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Obama reportedly ready to authorise airstrikes against Islamic State in Syria

Obama will outline his plan to fight the Islamic State militant group in a prime time televised speech on Wednesday from the White House
Obama talks with Speaker of the House John Boehner and other congressional leaders on Tuesday at the White House (AFP)

Ahead of his scheduled speech on Wednesday which will outline his strategy to fight Islamic State militants, US President Barack Obama has reportedly told congressional leaders that he is prepared - and believes he has the authority - to authorise airstrikes in Syria.

Senior administration officials and others briefed on the president's plan describe a broader, long-term strategy than the targeted strikes and drones that the US has used again al-Qaeda in Yemen and Pakistan, the New York Times reported.

Obama reportedly told Republican and Democratic leaders of the House and the Senate that he believes he has the authority needed to order an expansion of the country's operation that started in Iraq on 8 August but would "welcome action by the Congress that would aid the overall effort," according to a White House statement.

During his prime time televised address, Obama will attempt to redress criticism that he has been slow to respond to the militant group's seizure of a haven in Syria and Iraq, and reassure the US public as well as international allies amid fears fighters armed with Western passports could train their sights on the US homeland.

White House spokesman Josh Earnest said Obama would use his speech to "discuss with the American people the threat posed by (IS) and to lay out the United States' strategy for degrading and ultimately destroying the terrorist group."

Mindful of avoiding what he believes are the mistakes of the last decade, Obama is expected to assure millions of television viewers that he will not send conventional ground troops back to Iraq to fight a group that has beheaded two US journalists.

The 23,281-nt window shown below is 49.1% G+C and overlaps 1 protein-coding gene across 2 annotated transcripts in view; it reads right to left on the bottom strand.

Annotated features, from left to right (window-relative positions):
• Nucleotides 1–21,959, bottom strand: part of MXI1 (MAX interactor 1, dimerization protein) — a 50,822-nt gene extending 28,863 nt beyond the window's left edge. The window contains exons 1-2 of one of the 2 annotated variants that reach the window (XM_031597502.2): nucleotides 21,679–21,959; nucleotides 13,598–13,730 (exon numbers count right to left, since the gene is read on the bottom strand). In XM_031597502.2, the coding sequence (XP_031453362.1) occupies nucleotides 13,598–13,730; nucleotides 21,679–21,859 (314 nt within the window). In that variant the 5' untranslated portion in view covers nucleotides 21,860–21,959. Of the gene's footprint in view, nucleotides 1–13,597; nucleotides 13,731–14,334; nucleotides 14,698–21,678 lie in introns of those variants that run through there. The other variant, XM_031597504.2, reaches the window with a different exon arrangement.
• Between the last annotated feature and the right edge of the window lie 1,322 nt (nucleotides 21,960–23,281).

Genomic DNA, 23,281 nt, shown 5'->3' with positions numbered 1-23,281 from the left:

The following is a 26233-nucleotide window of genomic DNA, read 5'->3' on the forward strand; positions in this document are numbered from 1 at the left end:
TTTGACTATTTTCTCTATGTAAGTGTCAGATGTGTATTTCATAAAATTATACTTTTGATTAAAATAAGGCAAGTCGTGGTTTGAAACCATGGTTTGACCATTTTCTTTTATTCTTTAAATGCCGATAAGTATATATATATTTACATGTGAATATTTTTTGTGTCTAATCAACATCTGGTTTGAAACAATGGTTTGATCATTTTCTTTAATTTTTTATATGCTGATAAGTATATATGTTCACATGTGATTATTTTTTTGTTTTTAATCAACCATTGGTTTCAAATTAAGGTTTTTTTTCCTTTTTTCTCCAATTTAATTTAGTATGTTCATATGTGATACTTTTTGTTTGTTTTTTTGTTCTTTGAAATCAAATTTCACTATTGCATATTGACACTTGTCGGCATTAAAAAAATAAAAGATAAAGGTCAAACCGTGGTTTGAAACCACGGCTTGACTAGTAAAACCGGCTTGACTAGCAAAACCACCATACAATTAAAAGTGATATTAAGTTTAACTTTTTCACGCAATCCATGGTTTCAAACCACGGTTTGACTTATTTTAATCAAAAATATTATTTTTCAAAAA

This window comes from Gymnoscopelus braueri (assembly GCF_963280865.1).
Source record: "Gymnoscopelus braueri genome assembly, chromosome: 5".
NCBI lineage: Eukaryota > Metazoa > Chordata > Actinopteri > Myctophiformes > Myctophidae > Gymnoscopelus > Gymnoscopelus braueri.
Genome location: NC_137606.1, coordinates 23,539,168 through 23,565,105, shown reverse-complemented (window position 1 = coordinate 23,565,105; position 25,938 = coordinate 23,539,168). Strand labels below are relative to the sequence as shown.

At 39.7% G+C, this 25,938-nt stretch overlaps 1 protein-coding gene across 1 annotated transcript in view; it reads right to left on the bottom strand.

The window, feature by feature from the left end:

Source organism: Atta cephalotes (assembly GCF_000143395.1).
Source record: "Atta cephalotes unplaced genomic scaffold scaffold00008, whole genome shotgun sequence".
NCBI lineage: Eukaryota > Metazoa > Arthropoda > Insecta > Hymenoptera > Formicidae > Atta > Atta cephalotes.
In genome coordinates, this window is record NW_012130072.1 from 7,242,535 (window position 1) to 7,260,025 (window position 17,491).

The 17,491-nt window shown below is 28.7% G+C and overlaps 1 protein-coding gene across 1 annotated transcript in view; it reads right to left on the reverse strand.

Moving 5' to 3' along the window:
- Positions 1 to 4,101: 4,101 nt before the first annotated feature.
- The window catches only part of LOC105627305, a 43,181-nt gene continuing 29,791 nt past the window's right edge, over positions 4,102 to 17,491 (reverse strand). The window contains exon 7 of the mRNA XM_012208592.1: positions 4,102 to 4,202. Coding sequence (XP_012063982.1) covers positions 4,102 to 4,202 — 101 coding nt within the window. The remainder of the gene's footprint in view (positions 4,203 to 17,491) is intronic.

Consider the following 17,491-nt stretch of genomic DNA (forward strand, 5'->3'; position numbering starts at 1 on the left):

On the eve of the 13th anniversary of the September 11 attacks, which pitched the US into a regional conflagration Obama has spent much of his presidency trying to escape and sees the ending of wars in Afghanistan and Iraq as the centerpiece of his legacy, his speech has poignant timing. 

The speech also comes almost exactly a year after Obama first threatened aistrikes in Syria after a chemical weapons attack killed an unknown number of people in the Ghouta suburbs of Damascus. Initially, activists said 300 people had died, while later the Syrian National Coalition put the number at 1,300. At least 3,600 patients displayed 'neurotoxic symptoms' following the attack, according to Medicins Sans Frontieres 

The Syrian opposition and their supporters blamed Syrian President Bashar al-Assad, who has been brutally quashing an ongoing rebellion since 2011 and was known to have a sizeable stockpile of chemical weapons. The Assad government and international allies including Russia accused rebel forces, and culpability soon descended into a propaganda war.

Siding with the rebels, the US and Western allies such as Britain and France initially threatened military intervention in the wake of the atrocity. However, by September all had backed out following a Russian-brokered deal that required Assad to destroy all his chemical weapons within a year.

Expectations that the president will expand US strikes in Iraq into Syria coincide with signs that the American public sees the group as an increasing threat, and is increasingly open to stepped up military action.

Since June, American support for airstrikes on Islamic State targets in Iraq has grown nearly 30 percent, a new poll released today has suggested. 

According to the poll by Washington Post-ABC News, 71 percent of all Americans say they support airstrikes in Iraq. This is up from 54 percent three weeks ago and from 45 percent in June.

The poll also found that 65 percent of Americans are in favour of launching airstrikes against IS in Syria – a controversial move as it could possibly benefit the Syrian regime of Bashar al-Assad.

"That is more than double the level of support from a year ago for launching airstrikes to punish the Syrian regime for using chemical weapons," the survey said.

The CNN-ORC International poll released Monday also found similar support for airstrikes against the insurgent group. 

That survey showed 76 percent of Americans in favour of airstrikes against IS targets, while 90 percent of Americans think that the Islamic State is a threat to the US. 

The United States has conducted at least 148 air strikes against IS targets in Iraq since 8 August and it has more than 800 military personnel to safeguard its Baghdad embassy and to assist Iraq's army.

It continued to pound IS positions on Tuesday, helping Iraqi Kurdish Peshmerga fighters to hold their ground near the hotly-contested central city of Kirkuk, despite repeated IS threats to launch a major offensive.